The Hulk's strong bombsite-draw is later explained in Incredible Hulk #460, when he meets his tyrannical future version, the Maestro, in a dream state. Maestro explains that the remnants of gamma bomb continue to pull them back to replenish their powers. In addition to his home turf, Hulk has also demonstrated the ability to find certain individuals as well, such as Rick Jones and Betty Ross—kind of like a massive green bloodhound with hyper-violent tendencies.

Energy absorption and expulsion

Marvel's Earth-616 is filled with many friends and fiends capable of matter and energy manipulations, including Gambit, Captain Marvel, and Rachel Summers. The Hulk, on the other hand, is usually more associated with smashing and taking an incredible amount of punishment—which is in its own way, energy manipulation of sorts—than zap-rays or concussive blasts. Yet he's demonstrated some of his own unusual kinetic abilities.

In Incredible Hulk #103, an interstellar parasite, cleverly named the Space Parasite and later identified as Randau, King of the Xeronians, wants to use the Hulk as a gamma ray battery to recharge himself. Suffice to say, it doesn't go as planned. Similarly, Armageddon tried to bring his boy back to life using Hulk-powered machines. While his true deftness at controlling and channeling that green, green radiation is unknown, he has successfully redirected gamma blasts, even managing to deflect the Gammatron Bombarder's rays back at itself, which destroyed the Avengers' very expensive toy. As usual, the taxpayers thank you for your contributions, Hulk.

Hulk procreation

Seeing as Bruce Banner first arrived on the scene in 1962, it's a little surprising that the super-scientist has no children—at least no Earth-born ones, anyway. His desire not to breed is understandable, though, since his children could easily become whirling green dervishes (just imagine those terrible twos!). Still, that doesn't mean The Hulk hasn't passed on his unique traits to anyone else.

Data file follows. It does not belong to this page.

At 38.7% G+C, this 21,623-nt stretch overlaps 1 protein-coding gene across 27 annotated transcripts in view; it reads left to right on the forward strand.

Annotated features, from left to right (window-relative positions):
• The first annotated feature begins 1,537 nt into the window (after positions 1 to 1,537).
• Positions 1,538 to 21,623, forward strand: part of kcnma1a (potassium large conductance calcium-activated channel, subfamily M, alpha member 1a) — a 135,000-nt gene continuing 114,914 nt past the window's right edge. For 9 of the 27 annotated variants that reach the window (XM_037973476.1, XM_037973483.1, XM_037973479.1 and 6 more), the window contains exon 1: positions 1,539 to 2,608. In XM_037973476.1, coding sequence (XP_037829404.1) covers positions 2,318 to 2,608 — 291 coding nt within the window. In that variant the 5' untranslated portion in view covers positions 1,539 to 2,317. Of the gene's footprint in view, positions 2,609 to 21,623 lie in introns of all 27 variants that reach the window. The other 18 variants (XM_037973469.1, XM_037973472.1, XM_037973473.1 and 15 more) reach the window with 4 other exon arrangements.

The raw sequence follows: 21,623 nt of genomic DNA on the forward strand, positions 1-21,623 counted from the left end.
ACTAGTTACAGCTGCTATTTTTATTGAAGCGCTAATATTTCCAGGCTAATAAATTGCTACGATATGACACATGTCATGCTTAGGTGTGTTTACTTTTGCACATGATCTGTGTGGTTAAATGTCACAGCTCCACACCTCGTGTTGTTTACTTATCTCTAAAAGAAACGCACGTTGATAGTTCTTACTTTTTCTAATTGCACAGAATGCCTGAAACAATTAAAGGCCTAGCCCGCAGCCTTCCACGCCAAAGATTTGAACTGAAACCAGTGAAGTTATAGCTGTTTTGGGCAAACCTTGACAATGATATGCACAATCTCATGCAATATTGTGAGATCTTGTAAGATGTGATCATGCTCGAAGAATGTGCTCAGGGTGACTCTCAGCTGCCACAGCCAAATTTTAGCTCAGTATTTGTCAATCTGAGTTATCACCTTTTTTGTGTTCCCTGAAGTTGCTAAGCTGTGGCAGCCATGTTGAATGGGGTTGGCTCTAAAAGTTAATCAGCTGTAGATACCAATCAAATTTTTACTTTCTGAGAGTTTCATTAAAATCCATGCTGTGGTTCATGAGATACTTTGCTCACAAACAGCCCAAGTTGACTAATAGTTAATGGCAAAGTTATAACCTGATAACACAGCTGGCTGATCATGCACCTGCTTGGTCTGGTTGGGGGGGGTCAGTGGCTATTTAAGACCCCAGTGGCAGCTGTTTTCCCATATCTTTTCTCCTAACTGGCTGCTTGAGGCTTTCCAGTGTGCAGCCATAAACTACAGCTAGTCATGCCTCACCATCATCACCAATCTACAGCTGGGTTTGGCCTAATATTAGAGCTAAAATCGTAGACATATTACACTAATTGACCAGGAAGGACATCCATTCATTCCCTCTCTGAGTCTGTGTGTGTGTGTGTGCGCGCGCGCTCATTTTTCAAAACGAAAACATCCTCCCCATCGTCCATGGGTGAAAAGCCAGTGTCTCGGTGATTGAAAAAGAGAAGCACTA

Due to his uniquely irradiated blood, Bruce was responsible for turning Jennifer Walters into the She-Hulk. Admittedly, he could either give his cousin a blood transfusion or watch her die, so he made the right call—for as frustrating as living with a green-eyed monster inside, at least Jen's still alive. His uniquely adaptive blood also meant that others who absorb his irradiation can become alternative Jade Giants, much like Amadeus Cho, when he diffused a Banner-fied gamma bomb with nanites and became the Totally Awesome Hulk.

Of course, Hulk did have a couple actual kids, siring twin boys, Skaar and Hiro-Kala, with his wife Caiera the Oldstrong on Sakaar, during the Planet Hulk story arc. The alternative future version of She-Hulk, Lyra Walters, is also the daughter of Hulk and Thundra. More infamously, though, the now-classic Old Man Logan storyline included a psycho-Hulk that popped out an entire brood of nasty, inbred spawn known as the Hulk Gang in the barren future. Hopefully, Old Man Logan is the only soul that ever has to deal with these vicious hillbilly hooligans.

Introspective growth

Hulk has many different sides, from his first inception—a reasonably intelligent if highly aggressive version of Bruce Banner—to a smash-friendly dunce to a gray-skinned tough guy conniver. Of course, that doesn't even count all the times Hulk and Bruce have been rent asunder or merged into a brainiac with brawn. Even at his most extroverted, rage-filled self, the Dr. Jekyll and Mr. Hyde of the superhero still underwent a little intellectual development, even if only on a subconscious level.